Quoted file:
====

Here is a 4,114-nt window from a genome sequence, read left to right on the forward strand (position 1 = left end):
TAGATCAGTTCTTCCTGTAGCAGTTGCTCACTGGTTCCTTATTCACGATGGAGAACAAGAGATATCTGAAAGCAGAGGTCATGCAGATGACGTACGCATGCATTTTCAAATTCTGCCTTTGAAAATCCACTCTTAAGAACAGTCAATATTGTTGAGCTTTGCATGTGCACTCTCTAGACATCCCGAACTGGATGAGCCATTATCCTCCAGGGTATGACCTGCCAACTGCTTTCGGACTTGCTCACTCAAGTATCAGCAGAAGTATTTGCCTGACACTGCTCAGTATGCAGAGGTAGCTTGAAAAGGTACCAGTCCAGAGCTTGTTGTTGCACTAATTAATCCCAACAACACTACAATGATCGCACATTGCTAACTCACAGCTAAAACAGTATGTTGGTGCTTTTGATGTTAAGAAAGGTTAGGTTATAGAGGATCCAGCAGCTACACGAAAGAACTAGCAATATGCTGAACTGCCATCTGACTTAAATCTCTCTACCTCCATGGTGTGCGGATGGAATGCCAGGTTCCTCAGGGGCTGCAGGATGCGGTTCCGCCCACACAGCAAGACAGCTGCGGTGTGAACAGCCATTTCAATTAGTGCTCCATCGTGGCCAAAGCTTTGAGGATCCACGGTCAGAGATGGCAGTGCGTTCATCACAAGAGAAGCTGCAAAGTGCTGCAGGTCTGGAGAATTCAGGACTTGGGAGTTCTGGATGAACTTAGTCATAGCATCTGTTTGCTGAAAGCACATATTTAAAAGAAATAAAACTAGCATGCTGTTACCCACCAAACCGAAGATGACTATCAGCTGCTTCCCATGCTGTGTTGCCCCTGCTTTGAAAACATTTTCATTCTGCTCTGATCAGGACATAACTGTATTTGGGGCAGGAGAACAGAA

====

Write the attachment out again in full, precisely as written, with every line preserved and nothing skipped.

Here is a 4,114-nt window from a genome sequence, read left to right on the forward strand (position 1 = left end):
TAGATCAGTTCTTCCTGTAGCAGTTGCTCACTGGTTCCTTATTCACGATGGAGAACAAGAGATATCTGAAAGCAGAGGTCATGCAGATGACGTACGCATGCATTTTCAAATTCTGCCTTTGAAAATCCACTCTTAAGAACAGTCAATATTGTTGAGCTTTGCATGTGCACTCTCTAGACATCCCGAACTGGATGAGCCATTATCCTCCAGGGTATGACCTGCCAACTGCTTTCGGACTTGCTCACTCAAGTATCAGCAGAAGTATTTGCCTGACACTGCTCAGTATGCAGAGGTAGCTTGAAAAGGTACCAGTCCAGAGCTTGTTGTTGCACTAATTAATCCCAACAACACTACAATGATCGCACATTGCTAACTCACAGCTAAAACAGTATGTTGGTGCTTTTGATGTTAAGAAAGGTTAGGTTATAGAGGATCCAGCAGCTACACGAAAGAACTAGCAATATGCTGAACTGCCATCTGACTTAAATCTCTCTACCTCCATGGTGTGCGGATGGAATGCCAGGTTCCTCAGGGGCTGCAGGATGCGGTTCCGCCCACACAGCAAGACAGCTGCGGTGTGAACAGCCATTTCAATTAGTGCTCCATCGTGGCCAAAGCTTTGAGGATCCACGGTCAGAGATGGCAGTGCGTTCATCACAAGAGAAGCTGCAAAGTGCTGCAGGTCTGGAGAATTCAGGACTTGGGAGTTCTGGATGAACTTAGTCATAGCATCTGTTTGCTGAAAGCACATATTTAAAAGAAATAAAACTAGCATGCTGTTACCCACCAAACCGAAGATGACTATCAGCTGCTTCCCATGCTGTGTTGCCCCTGCTTTGAAAACATTTTCATTCTGCTCTGATCAGGACATAACTGTATTTGGGGCAGGAGAACAGAA